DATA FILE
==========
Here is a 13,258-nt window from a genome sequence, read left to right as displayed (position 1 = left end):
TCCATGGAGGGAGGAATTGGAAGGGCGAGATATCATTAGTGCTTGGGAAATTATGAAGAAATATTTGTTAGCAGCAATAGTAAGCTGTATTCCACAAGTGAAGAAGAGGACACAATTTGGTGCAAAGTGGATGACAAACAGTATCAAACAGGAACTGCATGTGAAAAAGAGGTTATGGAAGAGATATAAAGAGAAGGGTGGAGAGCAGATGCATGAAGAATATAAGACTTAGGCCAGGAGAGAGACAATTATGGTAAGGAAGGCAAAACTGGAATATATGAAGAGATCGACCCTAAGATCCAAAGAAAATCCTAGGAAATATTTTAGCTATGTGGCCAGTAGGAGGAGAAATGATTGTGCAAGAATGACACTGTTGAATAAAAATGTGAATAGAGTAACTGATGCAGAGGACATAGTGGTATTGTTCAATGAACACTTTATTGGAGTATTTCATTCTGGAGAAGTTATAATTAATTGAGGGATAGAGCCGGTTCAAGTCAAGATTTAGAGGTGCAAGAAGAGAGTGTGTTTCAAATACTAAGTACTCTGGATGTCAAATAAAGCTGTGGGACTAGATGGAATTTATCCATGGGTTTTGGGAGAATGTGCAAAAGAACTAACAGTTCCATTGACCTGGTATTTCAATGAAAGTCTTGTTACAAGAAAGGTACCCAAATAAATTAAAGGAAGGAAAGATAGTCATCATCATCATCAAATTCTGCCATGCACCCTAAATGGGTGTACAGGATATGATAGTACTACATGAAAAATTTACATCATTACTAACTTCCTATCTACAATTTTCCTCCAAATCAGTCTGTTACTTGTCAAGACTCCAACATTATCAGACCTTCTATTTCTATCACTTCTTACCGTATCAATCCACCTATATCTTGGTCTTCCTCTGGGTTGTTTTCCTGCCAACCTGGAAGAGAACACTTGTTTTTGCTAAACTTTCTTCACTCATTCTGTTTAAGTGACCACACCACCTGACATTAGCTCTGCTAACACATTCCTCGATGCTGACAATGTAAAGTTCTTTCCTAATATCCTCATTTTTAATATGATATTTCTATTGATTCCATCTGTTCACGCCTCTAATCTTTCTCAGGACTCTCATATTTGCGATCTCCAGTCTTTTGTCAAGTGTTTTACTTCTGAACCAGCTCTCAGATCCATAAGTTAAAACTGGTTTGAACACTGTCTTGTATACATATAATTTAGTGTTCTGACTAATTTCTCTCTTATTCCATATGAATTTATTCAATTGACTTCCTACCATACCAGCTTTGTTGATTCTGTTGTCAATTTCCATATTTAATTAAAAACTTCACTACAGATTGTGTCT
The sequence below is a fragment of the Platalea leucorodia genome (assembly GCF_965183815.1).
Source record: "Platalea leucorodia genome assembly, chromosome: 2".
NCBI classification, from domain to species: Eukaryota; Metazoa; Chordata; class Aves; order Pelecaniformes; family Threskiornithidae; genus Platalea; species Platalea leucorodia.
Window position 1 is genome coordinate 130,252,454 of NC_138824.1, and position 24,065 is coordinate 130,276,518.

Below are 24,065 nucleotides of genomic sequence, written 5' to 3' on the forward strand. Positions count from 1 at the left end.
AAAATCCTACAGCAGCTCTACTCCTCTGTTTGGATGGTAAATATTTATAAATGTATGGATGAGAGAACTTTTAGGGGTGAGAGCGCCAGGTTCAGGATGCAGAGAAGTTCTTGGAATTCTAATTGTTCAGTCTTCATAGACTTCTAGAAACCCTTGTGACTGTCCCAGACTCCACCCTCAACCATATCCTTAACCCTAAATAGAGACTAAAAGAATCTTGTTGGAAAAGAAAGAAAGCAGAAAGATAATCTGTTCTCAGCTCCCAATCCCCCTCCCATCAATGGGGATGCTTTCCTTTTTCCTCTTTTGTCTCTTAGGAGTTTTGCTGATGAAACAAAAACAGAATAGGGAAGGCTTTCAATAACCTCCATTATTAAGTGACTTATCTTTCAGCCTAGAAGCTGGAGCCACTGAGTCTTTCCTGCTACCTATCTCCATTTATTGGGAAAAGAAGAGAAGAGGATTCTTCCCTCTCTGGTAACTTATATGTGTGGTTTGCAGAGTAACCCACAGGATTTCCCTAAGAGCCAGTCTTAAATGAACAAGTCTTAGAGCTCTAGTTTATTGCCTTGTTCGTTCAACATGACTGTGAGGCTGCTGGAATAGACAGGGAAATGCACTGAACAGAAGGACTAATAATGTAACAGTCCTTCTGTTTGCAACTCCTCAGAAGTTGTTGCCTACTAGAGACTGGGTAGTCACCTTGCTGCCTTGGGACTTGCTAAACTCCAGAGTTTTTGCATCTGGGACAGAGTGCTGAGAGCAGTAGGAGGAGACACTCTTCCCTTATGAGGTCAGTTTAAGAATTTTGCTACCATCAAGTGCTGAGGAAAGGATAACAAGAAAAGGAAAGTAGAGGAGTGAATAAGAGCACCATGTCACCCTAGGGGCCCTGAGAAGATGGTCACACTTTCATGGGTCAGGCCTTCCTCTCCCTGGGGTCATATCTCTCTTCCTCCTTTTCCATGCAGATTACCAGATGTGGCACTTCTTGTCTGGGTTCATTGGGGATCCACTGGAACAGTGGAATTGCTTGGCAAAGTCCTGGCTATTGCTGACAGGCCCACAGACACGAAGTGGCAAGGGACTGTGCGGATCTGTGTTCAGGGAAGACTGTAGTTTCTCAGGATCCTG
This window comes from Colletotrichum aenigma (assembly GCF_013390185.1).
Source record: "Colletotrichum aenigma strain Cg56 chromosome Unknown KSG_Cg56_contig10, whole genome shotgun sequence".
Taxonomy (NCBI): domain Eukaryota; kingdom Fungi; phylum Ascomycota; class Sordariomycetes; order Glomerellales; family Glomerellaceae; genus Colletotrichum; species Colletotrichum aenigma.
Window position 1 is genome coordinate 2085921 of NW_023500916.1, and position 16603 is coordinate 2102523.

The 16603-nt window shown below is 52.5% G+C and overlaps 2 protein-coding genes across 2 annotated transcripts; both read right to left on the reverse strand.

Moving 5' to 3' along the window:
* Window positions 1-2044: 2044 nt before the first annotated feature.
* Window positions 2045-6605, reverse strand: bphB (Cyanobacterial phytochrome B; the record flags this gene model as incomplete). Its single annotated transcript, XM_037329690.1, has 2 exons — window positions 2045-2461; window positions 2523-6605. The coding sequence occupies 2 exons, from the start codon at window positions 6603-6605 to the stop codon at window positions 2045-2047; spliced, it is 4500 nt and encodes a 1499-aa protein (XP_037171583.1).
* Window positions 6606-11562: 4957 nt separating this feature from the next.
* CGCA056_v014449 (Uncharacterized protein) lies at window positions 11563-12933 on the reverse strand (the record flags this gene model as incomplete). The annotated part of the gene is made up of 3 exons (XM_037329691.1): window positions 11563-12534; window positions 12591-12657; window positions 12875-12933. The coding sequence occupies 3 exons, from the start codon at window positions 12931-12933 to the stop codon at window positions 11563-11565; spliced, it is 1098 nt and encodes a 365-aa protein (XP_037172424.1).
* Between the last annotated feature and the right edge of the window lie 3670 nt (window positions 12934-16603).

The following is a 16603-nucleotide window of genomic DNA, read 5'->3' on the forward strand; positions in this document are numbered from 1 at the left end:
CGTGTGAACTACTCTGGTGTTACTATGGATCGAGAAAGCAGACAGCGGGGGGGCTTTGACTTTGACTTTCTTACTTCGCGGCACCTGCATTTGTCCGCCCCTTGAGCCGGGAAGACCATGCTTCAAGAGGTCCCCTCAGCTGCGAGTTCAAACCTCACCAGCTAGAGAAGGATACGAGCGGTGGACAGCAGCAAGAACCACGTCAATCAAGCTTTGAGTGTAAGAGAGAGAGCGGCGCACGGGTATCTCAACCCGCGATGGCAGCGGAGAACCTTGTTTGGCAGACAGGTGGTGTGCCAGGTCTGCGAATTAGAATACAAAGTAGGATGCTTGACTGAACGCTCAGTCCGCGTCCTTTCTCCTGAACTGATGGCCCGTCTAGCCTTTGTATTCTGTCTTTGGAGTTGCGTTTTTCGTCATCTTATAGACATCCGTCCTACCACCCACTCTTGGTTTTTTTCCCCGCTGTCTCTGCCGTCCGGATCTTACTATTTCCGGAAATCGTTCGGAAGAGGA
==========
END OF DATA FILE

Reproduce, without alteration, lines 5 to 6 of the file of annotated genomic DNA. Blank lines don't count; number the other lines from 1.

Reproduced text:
NCBI classification, from domain to species: Eukaryota; Metazoa; Chordata; class Aves; order Pelecaniformes; family Threskiornithidae; genus Platalea; species Platalea leucorodia.
Window position 1 is genome coordinate 130,252,454 of NC_138824.1, and position 24,065 is coordinate 130,276,518.